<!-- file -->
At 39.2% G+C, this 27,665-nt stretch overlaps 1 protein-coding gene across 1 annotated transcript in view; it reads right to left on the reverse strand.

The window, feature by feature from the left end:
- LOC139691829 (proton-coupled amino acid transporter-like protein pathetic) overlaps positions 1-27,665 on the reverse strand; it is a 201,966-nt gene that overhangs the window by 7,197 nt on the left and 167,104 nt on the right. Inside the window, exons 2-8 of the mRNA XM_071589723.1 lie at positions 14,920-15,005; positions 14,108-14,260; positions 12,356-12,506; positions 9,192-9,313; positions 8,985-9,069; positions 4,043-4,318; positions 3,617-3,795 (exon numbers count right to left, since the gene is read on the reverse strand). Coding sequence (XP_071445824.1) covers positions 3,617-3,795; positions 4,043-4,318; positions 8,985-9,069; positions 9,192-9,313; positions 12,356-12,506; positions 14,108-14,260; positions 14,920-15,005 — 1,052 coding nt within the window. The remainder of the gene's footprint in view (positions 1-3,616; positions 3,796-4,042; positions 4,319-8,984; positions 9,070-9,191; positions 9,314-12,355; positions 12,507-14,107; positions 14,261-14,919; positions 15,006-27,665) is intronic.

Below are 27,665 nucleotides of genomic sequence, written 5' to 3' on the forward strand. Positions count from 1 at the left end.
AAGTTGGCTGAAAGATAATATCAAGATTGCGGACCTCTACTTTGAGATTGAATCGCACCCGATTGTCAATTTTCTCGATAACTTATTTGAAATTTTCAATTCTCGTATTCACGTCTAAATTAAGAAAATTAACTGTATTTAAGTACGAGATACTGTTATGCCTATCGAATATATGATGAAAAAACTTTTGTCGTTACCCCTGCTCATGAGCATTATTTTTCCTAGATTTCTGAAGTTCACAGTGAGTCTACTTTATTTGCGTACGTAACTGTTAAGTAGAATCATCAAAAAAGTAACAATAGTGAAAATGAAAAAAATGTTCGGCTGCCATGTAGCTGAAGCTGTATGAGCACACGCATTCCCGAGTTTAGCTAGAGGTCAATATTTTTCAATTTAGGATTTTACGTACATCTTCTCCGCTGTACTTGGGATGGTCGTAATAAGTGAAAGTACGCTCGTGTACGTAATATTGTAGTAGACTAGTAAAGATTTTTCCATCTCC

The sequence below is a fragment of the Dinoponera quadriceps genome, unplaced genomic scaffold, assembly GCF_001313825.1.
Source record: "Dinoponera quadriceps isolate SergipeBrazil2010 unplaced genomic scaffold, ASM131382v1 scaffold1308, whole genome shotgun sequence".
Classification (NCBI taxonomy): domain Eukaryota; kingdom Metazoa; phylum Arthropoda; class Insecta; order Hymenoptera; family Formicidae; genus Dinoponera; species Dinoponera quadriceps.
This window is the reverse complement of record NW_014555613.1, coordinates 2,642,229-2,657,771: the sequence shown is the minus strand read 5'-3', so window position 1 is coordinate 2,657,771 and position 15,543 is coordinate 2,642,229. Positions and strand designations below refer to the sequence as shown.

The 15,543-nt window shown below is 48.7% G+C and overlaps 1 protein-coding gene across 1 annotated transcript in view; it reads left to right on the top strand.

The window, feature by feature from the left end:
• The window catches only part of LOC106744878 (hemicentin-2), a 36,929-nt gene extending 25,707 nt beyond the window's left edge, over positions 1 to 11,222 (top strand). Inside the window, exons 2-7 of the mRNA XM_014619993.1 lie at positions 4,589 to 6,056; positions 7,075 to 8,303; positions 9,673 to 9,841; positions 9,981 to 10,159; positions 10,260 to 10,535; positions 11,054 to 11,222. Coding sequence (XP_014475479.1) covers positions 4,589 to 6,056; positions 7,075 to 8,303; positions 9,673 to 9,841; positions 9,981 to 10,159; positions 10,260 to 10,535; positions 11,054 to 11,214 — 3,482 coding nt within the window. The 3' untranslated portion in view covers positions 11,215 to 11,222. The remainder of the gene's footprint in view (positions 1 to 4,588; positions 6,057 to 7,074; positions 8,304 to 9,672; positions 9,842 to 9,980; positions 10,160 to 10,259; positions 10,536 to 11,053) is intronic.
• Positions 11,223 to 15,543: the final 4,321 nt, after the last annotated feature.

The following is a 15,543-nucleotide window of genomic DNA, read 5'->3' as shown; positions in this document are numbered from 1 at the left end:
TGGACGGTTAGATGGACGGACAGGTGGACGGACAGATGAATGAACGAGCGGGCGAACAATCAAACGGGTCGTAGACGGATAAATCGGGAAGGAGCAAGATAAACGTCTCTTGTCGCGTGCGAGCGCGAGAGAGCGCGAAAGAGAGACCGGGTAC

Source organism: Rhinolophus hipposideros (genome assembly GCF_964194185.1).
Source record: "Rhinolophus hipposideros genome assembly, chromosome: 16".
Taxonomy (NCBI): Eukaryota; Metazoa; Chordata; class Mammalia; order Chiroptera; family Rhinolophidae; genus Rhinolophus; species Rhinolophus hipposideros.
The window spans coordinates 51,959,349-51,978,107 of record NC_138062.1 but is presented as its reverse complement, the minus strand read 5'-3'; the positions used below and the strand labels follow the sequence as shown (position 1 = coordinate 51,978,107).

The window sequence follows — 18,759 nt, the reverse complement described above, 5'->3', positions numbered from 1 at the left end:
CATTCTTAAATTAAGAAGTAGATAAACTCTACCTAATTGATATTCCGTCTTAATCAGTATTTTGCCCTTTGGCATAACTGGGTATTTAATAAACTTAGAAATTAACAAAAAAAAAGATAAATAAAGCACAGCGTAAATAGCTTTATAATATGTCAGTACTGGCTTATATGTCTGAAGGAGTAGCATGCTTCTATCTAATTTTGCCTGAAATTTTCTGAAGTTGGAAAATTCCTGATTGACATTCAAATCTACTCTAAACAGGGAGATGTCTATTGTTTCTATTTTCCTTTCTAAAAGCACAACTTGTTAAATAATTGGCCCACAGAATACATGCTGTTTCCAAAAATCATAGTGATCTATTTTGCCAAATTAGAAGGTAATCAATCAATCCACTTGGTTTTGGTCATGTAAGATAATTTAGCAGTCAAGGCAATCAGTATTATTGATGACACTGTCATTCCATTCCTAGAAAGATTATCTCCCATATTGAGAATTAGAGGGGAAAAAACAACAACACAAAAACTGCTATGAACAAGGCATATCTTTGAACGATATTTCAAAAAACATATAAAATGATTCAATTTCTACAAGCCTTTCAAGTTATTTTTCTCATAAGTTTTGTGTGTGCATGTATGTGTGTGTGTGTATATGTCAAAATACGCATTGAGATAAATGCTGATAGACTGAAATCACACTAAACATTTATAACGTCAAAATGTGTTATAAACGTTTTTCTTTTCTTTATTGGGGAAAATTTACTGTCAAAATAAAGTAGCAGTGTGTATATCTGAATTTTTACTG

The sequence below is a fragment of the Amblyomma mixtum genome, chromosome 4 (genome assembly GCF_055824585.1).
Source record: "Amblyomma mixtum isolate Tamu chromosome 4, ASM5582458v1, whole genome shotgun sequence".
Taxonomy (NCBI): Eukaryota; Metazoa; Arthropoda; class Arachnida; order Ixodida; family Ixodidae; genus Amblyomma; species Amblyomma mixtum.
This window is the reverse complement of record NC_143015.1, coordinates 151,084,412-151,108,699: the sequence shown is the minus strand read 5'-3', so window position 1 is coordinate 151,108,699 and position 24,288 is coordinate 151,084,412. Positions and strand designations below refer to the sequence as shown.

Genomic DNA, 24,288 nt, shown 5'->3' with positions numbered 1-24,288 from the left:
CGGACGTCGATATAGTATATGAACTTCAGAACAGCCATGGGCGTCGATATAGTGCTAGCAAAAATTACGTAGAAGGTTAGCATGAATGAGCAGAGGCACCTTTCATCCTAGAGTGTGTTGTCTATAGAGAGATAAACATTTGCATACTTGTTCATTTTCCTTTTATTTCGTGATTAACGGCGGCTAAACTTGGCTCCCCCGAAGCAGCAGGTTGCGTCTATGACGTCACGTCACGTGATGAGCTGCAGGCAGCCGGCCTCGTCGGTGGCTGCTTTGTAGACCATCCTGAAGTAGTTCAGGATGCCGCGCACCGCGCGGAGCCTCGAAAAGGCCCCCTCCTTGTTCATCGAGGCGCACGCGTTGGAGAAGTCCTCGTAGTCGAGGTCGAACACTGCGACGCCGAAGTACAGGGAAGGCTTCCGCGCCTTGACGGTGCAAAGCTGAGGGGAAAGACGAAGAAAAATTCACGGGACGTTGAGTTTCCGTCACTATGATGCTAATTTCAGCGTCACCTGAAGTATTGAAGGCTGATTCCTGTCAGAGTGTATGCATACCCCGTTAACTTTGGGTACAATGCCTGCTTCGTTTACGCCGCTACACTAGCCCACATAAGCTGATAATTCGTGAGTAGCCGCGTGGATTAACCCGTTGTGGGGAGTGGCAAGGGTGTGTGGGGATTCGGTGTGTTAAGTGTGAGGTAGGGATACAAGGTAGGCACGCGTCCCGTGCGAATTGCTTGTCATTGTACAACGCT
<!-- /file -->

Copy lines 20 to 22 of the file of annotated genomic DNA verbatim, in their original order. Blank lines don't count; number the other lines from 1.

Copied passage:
The window sequence follows — 18,759 nt, the reverse complement described above, 5'->3', positions numbered from 1 at the left end:
CATTCTTAAATTAAGAAGTAGATAAACTCTACCTAATTGATATTCCGTCTTAATCAGTATTTTGCCCTTTGGCATAACTGGGTATTTAATAAACTTAGAAATTAACAAAAAAAAAGATAAATAAAGCACAGCGTAAATAGCTTTATAATATGTCAGTACTGGCTTATATGTCTGAAGGAGTAGCATGCTTCTATCTAATTTTGCCTGAAATTTTCTGAAGTTGGAAAATTCCTGATTGACATTCAAATCTACTCTAAACAGGGAGATGTCTATTGTTTCTATTTTCCTTTCTAAAAGCACAACTTGTTAAATAATTGGCCCACAGAATACATGCTGTTTCCAAAAATCATAGTGATCTATTTTGCCAAATTAGAAGGTAATCAATCAATCCACTTGGTTTTGGTCATGTAAGATAATTTAGCAGTCAAGGCAATCAGTATTATTGATGACACTGTCATTCCATTCCTAGAAAGATTATCTCCCATATTGAGAATTAGAGGGGAAAAAACAACAACACAAAAACTGCTATGAACAAGGCATATCTTTGAACGATATTTCAAAAAACATATAAAATGATTCAATTTCTACAAGCCTTTCAAGTTATTTTTCTCATAAGTTTTGTGTGTGCATGTATGTGTGTGTGTGTATATGTCAAAATACGCATTGAGATAAATGCTGATAGACTGAAATCACACTAAACATTTATAACGTCAAAATGTGTTATAAACGTTTTTCTTTTCTTTATTGGGGAAAATTTACTGTCAAAATAAAGTAGCAGTGTGTATATCTGAATTTTTACTG

The sequence below is a fragment of the Amblyomma mixtum genome, chromosome 4 (genome assembly GCF_055824585.1).